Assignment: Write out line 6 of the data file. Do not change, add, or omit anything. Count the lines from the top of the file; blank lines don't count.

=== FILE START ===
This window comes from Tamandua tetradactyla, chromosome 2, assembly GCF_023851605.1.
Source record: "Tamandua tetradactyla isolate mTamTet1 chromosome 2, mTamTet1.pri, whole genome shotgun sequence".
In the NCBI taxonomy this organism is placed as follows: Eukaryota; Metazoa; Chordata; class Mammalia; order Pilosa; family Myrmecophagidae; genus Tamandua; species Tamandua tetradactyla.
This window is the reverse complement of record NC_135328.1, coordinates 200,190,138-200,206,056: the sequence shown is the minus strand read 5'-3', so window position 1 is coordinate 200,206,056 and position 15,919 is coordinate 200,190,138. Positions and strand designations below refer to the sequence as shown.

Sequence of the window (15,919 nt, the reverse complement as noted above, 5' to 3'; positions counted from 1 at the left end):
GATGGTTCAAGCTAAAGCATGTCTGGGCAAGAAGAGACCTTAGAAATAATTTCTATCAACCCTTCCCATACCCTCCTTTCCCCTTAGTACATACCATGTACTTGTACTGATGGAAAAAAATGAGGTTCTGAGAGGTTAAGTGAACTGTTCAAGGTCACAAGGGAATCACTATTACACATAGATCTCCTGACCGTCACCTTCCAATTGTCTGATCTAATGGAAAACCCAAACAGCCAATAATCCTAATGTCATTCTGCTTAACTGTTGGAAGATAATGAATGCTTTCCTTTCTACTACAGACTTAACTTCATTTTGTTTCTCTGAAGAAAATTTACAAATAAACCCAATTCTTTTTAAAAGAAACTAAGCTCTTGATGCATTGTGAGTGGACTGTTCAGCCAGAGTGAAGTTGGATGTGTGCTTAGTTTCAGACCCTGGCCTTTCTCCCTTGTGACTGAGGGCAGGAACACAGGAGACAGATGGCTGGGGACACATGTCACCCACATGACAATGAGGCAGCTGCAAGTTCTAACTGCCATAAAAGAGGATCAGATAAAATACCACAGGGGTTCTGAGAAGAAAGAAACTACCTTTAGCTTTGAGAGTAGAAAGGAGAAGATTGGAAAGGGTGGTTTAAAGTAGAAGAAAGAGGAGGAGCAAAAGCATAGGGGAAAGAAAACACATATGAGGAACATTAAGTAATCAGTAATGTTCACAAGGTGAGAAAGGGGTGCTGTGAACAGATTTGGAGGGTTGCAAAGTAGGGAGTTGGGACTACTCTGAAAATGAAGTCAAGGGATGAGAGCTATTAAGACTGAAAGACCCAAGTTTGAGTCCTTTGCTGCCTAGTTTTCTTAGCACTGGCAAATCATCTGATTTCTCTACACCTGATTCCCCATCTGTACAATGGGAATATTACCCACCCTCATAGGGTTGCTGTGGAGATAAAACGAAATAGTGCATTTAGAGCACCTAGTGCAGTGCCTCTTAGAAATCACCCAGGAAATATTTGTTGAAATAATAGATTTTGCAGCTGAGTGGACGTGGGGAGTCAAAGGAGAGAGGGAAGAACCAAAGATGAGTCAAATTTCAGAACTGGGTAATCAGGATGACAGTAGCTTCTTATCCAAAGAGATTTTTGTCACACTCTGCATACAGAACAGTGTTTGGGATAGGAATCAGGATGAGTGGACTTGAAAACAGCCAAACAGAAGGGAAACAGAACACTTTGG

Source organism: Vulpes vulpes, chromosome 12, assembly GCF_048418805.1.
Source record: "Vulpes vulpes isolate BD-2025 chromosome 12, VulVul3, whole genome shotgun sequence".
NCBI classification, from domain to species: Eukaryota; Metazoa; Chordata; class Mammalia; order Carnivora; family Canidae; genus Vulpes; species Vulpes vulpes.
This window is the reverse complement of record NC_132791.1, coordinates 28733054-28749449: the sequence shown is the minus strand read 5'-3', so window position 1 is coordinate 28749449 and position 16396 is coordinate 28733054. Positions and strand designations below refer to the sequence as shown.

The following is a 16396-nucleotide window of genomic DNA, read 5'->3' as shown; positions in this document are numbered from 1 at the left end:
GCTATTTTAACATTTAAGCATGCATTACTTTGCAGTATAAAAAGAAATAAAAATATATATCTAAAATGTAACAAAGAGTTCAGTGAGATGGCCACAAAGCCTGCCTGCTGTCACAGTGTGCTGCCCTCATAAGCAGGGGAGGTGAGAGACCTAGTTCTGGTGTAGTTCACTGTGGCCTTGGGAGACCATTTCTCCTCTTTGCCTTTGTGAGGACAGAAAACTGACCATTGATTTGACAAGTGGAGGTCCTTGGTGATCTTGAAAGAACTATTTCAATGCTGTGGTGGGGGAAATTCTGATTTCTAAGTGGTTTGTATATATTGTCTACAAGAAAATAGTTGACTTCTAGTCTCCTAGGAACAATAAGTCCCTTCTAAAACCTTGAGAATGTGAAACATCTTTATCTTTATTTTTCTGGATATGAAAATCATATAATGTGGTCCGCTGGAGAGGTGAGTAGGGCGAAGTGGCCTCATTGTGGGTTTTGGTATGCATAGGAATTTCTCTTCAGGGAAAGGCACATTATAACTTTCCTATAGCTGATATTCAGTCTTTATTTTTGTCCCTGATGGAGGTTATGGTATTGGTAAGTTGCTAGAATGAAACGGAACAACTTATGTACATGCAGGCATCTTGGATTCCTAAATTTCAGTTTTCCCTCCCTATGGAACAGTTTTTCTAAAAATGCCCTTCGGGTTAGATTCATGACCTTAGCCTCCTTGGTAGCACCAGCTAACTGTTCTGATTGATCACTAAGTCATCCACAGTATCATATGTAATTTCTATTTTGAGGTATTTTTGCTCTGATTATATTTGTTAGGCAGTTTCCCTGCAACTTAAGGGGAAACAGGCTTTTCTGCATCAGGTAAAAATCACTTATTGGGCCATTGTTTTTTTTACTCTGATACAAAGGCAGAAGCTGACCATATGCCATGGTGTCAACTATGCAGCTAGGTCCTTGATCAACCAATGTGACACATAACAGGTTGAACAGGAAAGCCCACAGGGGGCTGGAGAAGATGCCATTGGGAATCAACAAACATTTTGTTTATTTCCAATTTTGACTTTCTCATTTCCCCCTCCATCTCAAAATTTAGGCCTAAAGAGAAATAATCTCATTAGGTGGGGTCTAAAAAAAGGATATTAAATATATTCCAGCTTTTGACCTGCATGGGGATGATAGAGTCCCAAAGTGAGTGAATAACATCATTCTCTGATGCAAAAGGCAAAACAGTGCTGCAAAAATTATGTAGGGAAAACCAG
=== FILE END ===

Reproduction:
GATGGTTCAAGCTAAAGCATGTCTGGGCAAGAAGAGACCTTAGAAATAATTTCTATCAACCCTTCCCATACCCTCCTTTCCCCTTAGTACATACCATGTACTTGTACTGATGGAAAAAAATGAGGTTCTGAGAGGTTAAGTGAACTGTTCAAGGTCACAAGGGAATCACTATTACACATAGATCTCCTGACCGTCACCTTCCAATTGTCTGATCTAATGGAAAACCCAAACAGCCAATAATCCTAATGTCATTCTGCTTAACTGTTGGAAGATAATGAATGCTTTCCTTTCTACTACAGACTTAACTTCATTTTGTTTCTCTGAAGAAAATTTACAAATAAACCCAATTCTTTTTAAAAGAAACTAAGCTCTTGATGCATTGTGAGTGGACTGTTCAGCCAGAGTGAAGTTGGATGTGTGCTTAGTTTCAGACCCTGGCCTTTCTCCCTTGTGACTGAGGGCAGGAACACAGGAGACAGATGGCTGGGGACACATGTCACCCACATGACAATGAGGCAGCTGCAAGTTCTAACTGCCATAAAAGAGGATCAGATAAAATACCACAGGGGTTCTGAGAAGAAAGAAACTACCTTTAGCTTTGAGAGTAGAAAGGAGAAGATTGGAAAGGGTGGTTTAAAGTAGAAGAAAGAGGAGGAGCAAAAGCATAGGGGAAAGAAAACACATATGAGGAACATTAAGTAATCAGTAATGTTCACAAGGTGAGAAAGGGGTGCTGTGAACAGATTTGGAGGGTTGCAAAGTAGGGAGTTGGGACTACTCTGAAAATGAAGTCAAGGGATGAGAGCTATTAAGACTGAAAGACCCAAGTTTGAGTCCTTTGCTGCCTAGTTTTCTTAGCACTGGCAAATCATCTGATTTCTCTACACCTGATTCCCCATCTGTACAATGGGAATATTACCCACCCTCATAGGGTTGCTGTGGAGATAAAACGAAATAGTGCATTTAGAGCACCTAGTGCAGTGCCTCTTAGAAATCACCCAGGAAATATTTGTTGAAATAATAGATTTTGCAGCTGAGTGGACGTGGGGAGTCAAAGGAGAGAGGGAAGAACCAAAGATGAGTCAAATTTCAGAACTGGGTAATCAGGATGACAGTAGCTTCTTATCCAAAGAGATTTTTGTCACACTCTGCATACAGAACAGTGTTTGGGATAGGAATCAGGATGAGTGGACTTGAAAACAGCCAAACAGAAGGGAAACAGAACACTTTGG